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Microtubules are polymers of tubulin. They are hollow cylinders, which can be thought of as 13 protofilaments of tubulin arranged into a cylinder, or as a single spiral with 13 subunits in one helical turn of the spiral. Microtubules have a polarity: each microtubule has a (+) and a (-) end. Gain or loss of tubulin subunits from the (+) end can change the length of a microtubule.
Microtubules are part of a structural network (the cytoskeleton) within the cell's cytoplasm, but in addition to structural support microtubules are used in many other processes as well. They are capable of growing and shrinking in order to generate force, and there are also motor proteins that move along the microtubule. A notable structure involving microtubules is the mitotic spindle used by eukaryotic cells to segregate their chromosomes correctly during cell division. Microtubules are also responsible for the flagella of eukaryotic cells (prokaryote flagella are entirely different).
Tubulin binds GTP in order to assemble onto the (+) end of a microtubule. Shortly after assembly, the GTP is hydrolyzed to GDP. A GDP-bound tubulin subunit at the tip of a microtubule will fall off, though a GDP-bound tubulin in the middle of a microtubule cannot spontaneously pop out. Since tubulin adds onto the end of the microtubule only in the GTP-bound state, there is generally a cap of GTP-bound tubulin at the tip of the microtubule, protecting it from disassembly. When hydrolysis catches up to the tip of the microtubule, it begins a rapid depolymerization and shrinkage. This switch from growth to shrinking is called a catastrophe. GTP-bound tubulin can begin adding to the tip of the microtubule again, providing a new cap and protecting the microtubule from shrinking. This is referred to as rescue.
The drug taxol, used in the treatment of cancer, blocks dynamic instability by stabilizing GDP-bound tubulin in the microtubule. Thus, even when hydrolysis of GTP reaches the tip of the microtubule, there is no depolymerization and the microtubule does not shrink back.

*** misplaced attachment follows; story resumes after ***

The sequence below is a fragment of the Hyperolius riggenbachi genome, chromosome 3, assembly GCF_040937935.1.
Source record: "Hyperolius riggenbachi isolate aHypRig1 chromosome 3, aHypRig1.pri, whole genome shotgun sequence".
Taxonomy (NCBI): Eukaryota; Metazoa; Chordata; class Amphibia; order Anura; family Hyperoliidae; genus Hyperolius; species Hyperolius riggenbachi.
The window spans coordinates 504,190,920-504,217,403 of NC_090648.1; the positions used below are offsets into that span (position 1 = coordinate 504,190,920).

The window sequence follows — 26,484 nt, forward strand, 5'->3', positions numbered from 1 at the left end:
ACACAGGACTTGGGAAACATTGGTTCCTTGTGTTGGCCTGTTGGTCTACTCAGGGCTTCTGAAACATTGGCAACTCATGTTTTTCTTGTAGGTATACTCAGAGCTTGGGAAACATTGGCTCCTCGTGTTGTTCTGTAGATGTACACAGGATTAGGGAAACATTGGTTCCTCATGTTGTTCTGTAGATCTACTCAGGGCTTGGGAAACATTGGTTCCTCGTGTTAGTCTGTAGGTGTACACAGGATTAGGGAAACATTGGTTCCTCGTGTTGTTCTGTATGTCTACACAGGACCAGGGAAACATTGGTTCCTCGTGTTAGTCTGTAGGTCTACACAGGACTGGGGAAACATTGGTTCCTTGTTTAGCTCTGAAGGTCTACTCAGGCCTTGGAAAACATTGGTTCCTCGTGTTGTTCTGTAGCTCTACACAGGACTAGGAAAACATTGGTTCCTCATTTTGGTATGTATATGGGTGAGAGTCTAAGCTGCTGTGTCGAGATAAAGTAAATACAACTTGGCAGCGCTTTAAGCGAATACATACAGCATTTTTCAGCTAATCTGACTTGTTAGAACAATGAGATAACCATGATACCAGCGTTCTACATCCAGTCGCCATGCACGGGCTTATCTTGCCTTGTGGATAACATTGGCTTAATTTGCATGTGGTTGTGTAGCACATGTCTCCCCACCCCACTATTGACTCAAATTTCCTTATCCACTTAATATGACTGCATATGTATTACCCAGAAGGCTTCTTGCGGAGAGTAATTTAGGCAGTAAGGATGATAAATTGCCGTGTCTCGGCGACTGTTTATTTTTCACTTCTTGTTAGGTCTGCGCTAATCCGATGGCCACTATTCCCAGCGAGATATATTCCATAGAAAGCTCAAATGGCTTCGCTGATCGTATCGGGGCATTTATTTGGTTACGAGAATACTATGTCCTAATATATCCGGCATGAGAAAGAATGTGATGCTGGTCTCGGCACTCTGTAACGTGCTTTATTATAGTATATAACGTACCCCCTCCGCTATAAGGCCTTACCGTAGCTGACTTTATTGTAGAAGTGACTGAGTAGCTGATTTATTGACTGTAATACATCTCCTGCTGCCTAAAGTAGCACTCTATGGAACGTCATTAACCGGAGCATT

Colchicine has the opposite effect: it blocks the polymerization of tubulin into microtubules.
In addition to movement generated by the dynamic instability of the microtubule itself, the fibers are substrates along which motor proteins can move. The major microtubule motor proteins are kinesin and dynein.
Microtubules and theory of consciousness
Stuart Hameroff and Roger Penrose have proposed a theory of the quantum mind in which the hollow cores of microtubules inside neurons form an environment capable of supporting quantum coherence and quantum-scale information processing and conscious awareness. The motivation for doing so arises from the fact that neurons in the brain which most scientists believe are involved in cognitive processing are too large for quantum effects to be significant, and Hameroff's research into the action of anesthetics on microtubules.
This proposal has met with considerable resistance, for a number of reasons, such as the fact that it fails to explain how chemicals and physical processes which alter the behavior of neurons affect consciousness (although anesthetics are reported to interact with microtubules, according to Hameroff), and that microtubules are not confined to the brain or to neurons, leading to the question of why microtubules in the brain lead to consciousness while those in the foot do not. Another criticism, proposed by Max Tegmark and others, is that the brain's thermodynamic environment is too warm to allow quantum coherence to be sustained for a sufficient time, according to the conventional understanding. Hameroff and Penrose have replied to this criticism, citing several misunderstandings of their theory.
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